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To the State Board of Health.
1908 July 9.
PROPRIETARY OR PATENT MEDICINES-LABEL
PART OF ORIGINAL PACKAGE PROSECUTION PUBLIC
St. 1906, c. 386, as amended by St. 1907, c. 259, providing in section 1 that "upon every package, bottle or other receptacle holding any proprietary or patent medicine... shall be marked or inscribed a statement on the label of the quantity or proportion of each of said substances contained therein," requires that the container of fractional parts sold from the original package by prescription shall be also marked with the prescribed label.
The provision of St. 1906, c. 386, § 6, as amended by St. 1907, c. 259, that the State
Board of Health shall not cause the prosecution of persons violating the provisions of such act "for the sale at retail or for the gift or exchange of any patent or proprietary medicine or food preparation containing any drug or preparation the sale of which is prohibited or restricted as aforesaid," until after public notice, is not applicable to sales of unlabeled quantities.
You request my opinion as to the construction to be given to St. 1906, c. 386, as amended by St. 1907, c. 259. Section 1 of the amended act, so far as it is material upon the questions presented, is as follows:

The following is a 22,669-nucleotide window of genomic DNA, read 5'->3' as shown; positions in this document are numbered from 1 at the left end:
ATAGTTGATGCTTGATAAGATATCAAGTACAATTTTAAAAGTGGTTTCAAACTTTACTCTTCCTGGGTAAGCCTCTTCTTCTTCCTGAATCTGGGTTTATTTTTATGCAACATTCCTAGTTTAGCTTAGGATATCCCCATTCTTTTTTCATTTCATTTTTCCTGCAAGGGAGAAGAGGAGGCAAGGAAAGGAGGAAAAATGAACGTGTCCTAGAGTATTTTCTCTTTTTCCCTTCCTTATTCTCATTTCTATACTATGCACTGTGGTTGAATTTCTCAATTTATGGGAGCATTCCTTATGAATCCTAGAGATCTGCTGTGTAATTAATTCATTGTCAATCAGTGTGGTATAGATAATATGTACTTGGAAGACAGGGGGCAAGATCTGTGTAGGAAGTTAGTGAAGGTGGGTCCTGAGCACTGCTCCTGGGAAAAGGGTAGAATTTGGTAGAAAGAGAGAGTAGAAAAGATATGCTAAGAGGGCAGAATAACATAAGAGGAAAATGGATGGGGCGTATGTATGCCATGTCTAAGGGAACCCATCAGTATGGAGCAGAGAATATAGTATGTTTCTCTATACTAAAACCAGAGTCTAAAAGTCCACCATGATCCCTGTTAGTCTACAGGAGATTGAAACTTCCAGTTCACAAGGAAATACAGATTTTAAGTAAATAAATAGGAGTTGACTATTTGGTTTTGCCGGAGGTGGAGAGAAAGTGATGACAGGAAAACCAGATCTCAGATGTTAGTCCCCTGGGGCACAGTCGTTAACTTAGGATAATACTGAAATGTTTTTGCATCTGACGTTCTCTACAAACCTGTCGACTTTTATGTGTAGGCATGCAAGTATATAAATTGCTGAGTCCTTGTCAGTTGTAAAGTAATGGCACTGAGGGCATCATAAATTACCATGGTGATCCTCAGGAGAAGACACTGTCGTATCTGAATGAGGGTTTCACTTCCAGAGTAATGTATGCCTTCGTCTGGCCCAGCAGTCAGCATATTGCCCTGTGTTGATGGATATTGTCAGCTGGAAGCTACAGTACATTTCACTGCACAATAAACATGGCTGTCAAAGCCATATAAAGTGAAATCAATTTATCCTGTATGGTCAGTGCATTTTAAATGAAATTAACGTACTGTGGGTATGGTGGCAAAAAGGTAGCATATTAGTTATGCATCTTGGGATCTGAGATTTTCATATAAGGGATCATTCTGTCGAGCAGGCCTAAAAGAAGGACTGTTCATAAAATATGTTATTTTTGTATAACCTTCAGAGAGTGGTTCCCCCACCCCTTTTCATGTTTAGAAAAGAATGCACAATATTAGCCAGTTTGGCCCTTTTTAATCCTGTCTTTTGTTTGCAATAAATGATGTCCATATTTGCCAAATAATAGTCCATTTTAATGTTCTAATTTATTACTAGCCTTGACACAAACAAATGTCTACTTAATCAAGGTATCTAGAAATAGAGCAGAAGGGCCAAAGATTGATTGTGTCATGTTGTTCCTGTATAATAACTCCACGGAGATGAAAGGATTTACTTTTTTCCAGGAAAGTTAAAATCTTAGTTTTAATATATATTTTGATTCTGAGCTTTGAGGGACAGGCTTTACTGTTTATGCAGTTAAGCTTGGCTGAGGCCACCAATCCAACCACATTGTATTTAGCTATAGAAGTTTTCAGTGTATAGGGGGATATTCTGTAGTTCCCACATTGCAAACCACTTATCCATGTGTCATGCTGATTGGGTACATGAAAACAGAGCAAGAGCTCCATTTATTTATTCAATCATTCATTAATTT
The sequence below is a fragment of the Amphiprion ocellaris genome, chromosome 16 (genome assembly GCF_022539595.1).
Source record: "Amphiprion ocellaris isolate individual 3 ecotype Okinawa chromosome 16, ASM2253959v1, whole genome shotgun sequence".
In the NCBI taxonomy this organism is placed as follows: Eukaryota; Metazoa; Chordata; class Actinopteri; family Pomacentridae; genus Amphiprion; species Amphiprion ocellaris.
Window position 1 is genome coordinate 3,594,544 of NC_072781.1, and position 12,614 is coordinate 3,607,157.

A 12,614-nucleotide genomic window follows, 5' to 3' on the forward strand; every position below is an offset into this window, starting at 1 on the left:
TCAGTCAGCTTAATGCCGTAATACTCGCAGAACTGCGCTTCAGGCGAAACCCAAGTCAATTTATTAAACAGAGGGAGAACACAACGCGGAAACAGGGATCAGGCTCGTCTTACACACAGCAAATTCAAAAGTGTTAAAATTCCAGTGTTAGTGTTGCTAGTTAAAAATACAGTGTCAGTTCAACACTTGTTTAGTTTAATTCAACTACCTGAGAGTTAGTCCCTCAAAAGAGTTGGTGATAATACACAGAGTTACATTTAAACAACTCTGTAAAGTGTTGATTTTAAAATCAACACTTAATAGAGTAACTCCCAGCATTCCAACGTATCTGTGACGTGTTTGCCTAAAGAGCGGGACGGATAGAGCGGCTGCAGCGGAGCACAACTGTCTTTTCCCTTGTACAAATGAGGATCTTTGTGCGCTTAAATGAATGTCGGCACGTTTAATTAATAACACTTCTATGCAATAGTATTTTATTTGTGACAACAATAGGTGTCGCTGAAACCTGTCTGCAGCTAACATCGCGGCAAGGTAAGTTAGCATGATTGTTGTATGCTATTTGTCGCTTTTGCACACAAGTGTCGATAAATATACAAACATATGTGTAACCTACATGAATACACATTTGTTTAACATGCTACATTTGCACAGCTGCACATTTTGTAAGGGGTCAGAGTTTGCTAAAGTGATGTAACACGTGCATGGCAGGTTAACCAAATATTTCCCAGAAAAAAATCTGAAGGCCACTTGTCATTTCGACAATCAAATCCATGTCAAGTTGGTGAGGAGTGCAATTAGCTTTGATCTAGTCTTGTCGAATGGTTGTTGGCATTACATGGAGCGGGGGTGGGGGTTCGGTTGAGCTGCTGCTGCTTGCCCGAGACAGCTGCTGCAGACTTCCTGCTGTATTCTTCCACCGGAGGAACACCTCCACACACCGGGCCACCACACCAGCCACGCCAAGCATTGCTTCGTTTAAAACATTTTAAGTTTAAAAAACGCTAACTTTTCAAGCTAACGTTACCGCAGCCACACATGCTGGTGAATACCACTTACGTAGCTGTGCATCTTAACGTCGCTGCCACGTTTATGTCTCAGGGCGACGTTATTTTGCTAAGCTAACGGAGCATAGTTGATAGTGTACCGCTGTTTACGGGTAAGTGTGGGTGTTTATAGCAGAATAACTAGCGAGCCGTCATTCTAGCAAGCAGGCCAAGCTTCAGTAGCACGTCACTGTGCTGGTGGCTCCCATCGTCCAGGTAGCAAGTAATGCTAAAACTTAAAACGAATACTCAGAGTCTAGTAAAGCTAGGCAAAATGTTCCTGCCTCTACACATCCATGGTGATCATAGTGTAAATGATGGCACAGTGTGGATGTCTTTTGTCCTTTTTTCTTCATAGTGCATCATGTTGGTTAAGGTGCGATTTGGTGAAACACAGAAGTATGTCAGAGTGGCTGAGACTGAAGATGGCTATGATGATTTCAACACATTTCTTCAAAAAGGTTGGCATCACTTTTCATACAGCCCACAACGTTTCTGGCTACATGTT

Upon every package, bottle or other receptacle holding any proprietary or patent medicine, or any proprietary or patent food preparation, which contains alcohol, morphine, codeine, opium, heroin, chloroform, cannabis indica, chloral hydrate, or acetanilid, or any derivative or preparation of any such substances, shall be marked or inscribed a statement on the label of the quantity or proportion of each of said substances contained therein. The size of type in which the names of the above substances shall be printed on the labels as above, shall not be smaller than eight point (brevier) caps: provided, that in case the size of the package will not permit the use of eight point cap type the size of the type may be reduced proportionately. The provisions of section nineteen of chapter seventy-five of the Revised Laws, so far as they are consistent herewith, shall apply to the manner and form in which such statements shall be marked or inscribed.
Section 3 prohibits the sale of any patent or proprietary medicine containing certain substances.
Section 4 prohibits the sale of certain drugs except under certain restrictions.
Section 5 exempts certain classes from the prohibitions of sections 3 and 4.
Section 6 is as follows: